Armstrong wrote back that doing so would violate federal regulations, since the children had been switched to other Medicaid insurance plans.
“Federal regulations prohibit direct marketing to children currently being served by another managed care plan,” he wrote back to St. Petery.
CNN was unable to reach Armstrong for comment. Gambineri, the Florida Department of Health spokeswoman, said he “is no longer employed by DOH.”
Not satisfied with Armstrong’s response, St. Petery sought help from US Rep. Kathy Castor, a Democrat from Tampa. Castor took his concerns to the federal Centers for Medicare and Medicaid Services.
On March 23, 2016, an official at that agency sent an email to Justin Senior, then the Medicaid director at Florida’s Agency for Health Care Administration. CNN obtained the email under the Freedom of Information Act.
In that email, the federal official explained to Senior that federal regulations do not prohibit Florida from reaching out directly to families.
“To clarify, 42 CFR 438.104 does not prohibit marketing,” wrote Jackie Glaze, associate regional administrator for the Division of Medicaid and Children’s Health at the Centers for Medicare and Medicaid Services, citing a federal regulation.
More than a year later, on July 24, 2017, the Florida Department of Health sent a letter to parents letting them know that their children could be screened to get back on CMS. The letter was sent to 6,081 parents whose children were removed from CMS and put on another Medicaid plan and were still on that plan and financially eligible for Medicaid, according to Gambineri, the Florida health department spokeswoman.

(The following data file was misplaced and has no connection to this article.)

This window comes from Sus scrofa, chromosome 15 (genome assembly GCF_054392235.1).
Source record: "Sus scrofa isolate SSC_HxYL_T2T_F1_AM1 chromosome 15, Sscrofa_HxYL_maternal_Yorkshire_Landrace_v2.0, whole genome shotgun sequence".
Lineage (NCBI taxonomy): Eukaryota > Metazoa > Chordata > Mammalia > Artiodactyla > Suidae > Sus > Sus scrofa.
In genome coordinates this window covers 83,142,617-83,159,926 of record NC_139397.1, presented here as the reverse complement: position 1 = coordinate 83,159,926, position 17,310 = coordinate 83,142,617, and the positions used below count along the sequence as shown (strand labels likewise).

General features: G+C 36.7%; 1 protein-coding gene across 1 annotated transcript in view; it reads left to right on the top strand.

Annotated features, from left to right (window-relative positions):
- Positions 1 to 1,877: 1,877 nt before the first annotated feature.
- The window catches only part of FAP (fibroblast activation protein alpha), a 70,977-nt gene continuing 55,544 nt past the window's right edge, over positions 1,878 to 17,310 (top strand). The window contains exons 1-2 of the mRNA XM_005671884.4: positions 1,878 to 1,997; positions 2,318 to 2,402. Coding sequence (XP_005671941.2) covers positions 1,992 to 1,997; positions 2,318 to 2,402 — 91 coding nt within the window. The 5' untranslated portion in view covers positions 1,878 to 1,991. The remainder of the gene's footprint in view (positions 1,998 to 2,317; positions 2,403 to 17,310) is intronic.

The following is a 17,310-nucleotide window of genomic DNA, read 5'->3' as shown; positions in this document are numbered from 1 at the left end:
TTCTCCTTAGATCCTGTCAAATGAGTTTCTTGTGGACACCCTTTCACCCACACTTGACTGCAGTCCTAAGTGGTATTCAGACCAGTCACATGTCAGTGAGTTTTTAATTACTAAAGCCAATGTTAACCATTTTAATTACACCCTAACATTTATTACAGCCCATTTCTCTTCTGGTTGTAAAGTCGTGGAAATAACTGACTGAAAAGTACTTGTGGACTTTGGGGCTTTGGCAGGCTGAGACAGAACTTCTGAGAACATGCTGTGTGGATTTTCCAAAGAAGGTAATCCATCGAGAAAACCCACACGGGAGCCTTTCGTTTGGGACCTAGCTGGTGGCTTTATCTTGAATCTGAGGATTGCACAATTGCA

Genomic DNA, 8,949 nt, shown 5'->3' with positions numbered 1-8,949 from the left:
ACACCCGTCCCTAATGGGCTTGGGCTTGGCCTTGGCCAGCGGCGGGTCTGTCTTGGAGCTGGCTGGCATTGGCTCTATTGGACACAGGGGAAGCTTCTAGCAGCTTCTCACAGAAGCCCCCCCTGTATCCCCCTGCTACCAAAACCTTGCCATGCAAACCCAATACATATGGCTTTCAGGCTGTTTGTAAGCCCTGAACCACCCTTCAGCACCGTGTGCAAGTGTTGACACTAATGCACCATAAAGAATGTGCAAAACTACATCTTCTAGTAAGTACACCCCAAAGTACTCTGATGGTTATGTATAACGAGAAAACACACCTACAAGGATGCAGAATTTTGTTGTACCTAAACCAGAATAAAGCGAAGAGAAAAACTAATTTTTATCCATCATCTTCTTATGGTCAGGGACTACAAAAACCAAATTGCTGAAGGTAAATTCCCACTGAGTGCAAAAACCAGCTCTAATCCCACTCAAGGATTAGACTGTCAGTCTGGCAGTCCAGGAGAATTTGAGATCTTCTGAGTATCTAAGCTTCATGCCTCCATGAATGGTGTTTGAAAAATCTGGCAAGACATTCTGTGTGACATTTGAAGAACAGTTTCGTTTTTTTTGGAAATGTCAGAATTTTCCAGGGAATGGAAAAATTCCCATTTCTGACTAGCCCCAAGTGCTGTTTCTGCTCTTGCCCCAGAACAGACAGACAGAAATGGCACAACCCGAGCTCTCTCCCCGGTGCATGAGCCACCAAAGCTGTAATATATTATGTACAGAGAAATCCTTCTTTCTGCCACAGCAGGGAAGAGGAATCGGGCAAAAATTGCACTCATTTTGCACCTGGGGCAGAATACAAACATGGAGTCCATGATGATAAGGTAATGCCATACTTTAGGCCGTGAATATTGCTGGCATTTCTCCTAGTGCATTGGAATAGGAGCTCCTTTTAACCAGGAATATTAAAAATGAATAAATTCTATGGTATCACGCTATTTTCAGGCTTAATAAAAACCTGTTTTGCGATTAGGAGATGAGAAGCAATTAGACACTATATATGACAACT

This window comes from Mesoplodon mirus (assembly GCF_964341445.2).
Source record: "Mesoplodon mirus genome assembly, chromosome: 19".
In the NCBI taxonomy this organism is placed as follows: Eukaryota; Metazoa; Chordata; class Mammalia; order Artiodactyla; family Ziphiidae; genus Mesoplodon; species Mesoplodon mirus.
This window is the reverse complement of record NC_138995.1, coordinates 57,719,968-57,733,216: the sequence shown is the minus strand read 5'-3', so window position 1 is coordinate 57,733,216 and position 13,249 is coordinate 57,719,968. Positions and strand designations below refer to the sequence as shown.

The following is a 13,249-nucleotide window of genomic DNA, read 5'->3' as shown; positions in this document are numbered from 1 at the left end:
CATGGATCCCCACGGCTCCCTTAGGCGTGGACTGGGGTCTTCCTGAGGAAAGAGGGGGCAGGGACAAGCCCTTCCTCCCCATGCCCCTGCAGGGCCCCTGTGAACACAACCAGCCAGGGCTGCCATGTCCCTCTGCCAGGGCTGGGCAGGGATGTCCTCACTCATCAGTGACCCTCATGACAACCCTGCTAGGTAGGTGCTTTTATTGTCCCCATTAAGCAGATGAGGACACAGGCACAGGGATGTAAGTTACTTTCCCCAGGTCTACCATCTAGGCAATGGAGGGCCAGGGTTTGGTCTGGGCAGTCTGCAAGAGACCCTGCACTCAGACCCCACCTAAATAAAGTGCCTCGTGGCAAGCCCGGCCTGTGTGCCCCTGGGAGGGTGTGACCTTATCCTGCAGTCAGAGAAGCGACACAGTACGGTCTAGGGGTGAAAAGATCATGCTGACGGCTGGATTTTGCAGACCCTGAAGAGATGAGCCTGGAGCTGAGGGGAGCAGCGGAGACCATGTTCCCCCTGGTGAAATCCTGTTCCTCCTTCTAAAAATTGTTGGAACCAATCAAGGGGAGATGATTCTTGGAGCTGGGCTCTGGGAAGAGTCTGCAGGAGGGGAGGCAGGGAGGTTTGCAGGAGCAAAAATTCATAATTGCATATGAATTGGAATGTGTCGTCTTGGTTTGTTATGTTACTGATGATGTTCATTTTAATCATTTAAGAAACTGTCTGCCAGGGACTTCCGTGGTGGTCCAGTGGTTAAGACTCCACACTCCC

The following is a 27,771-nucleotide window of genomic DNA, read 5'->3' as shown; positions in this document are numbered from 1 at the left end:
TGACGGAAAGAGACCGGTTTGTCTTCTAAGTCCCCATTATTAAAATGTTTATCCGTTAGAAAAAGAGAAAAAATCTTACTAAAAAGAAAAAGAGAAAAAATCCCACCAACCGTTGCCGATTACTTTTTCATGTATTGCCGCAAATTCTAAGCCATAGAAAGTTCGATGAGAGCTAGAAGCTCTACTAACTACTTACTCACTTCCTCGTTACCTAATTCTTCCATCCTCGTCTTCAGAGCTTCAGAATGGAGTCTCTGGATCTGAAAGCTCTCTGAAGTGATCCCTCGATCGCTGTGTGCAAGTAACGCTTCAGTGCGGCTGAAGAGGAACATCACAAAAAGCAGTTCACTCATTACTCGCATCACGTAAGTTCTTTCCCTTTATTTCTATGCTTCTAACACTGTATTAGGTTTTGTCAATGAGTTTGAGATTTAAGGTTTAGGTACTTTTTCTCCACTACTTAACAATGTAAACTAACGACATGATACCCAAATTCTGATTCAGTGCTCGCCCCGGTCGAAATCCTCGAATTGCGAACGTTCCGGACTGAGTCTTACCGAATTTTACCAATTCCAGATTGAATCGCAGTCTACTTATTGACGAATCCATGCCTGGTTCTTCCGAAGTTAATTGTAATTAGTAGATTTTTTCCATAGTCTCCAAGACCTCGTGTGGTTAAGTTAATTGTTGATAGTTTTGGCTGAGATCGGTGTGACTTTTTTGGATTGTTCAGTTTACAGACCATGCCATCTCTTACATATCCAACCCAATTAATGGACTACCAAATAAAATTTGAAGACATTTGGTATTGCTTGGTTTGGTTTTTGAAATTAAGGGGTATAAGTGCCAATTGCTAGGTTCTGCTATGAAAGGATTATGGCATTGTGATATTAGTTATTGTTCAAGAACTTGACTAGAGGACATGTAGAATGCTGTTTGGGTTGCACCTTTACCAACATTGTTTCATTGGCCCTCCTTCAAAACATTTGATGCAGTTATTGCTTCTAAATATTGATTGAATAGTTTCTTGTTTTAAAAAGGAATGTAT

That letter was sent nearly two years after the judge’s decision. Pediatricians say they’re angry it took that long to directly let parents know about the possibility of getting back on CMS.
Gambineri said there was concern that parents might get confused.
“It was originally thought to be, and still is considered a risk, in terms of confusion and disruption to families, to send a letter because they have had rescreening available since 2015,” Gambineri said a few months before the letter was sent out.

Nelson Mandela and Mr. Rogers

Now that LJ Stroud is back on CMS, he’s a happy, strapping 13-year-old who loves to play football and horse around with his brother and sisters in the family’s backyard in St. Augustine.
But his mother looks back on the dark days in 2015, after her son was switched off CMS, when she says he would lie on the couch in pain, unable to get the surgeries he needed.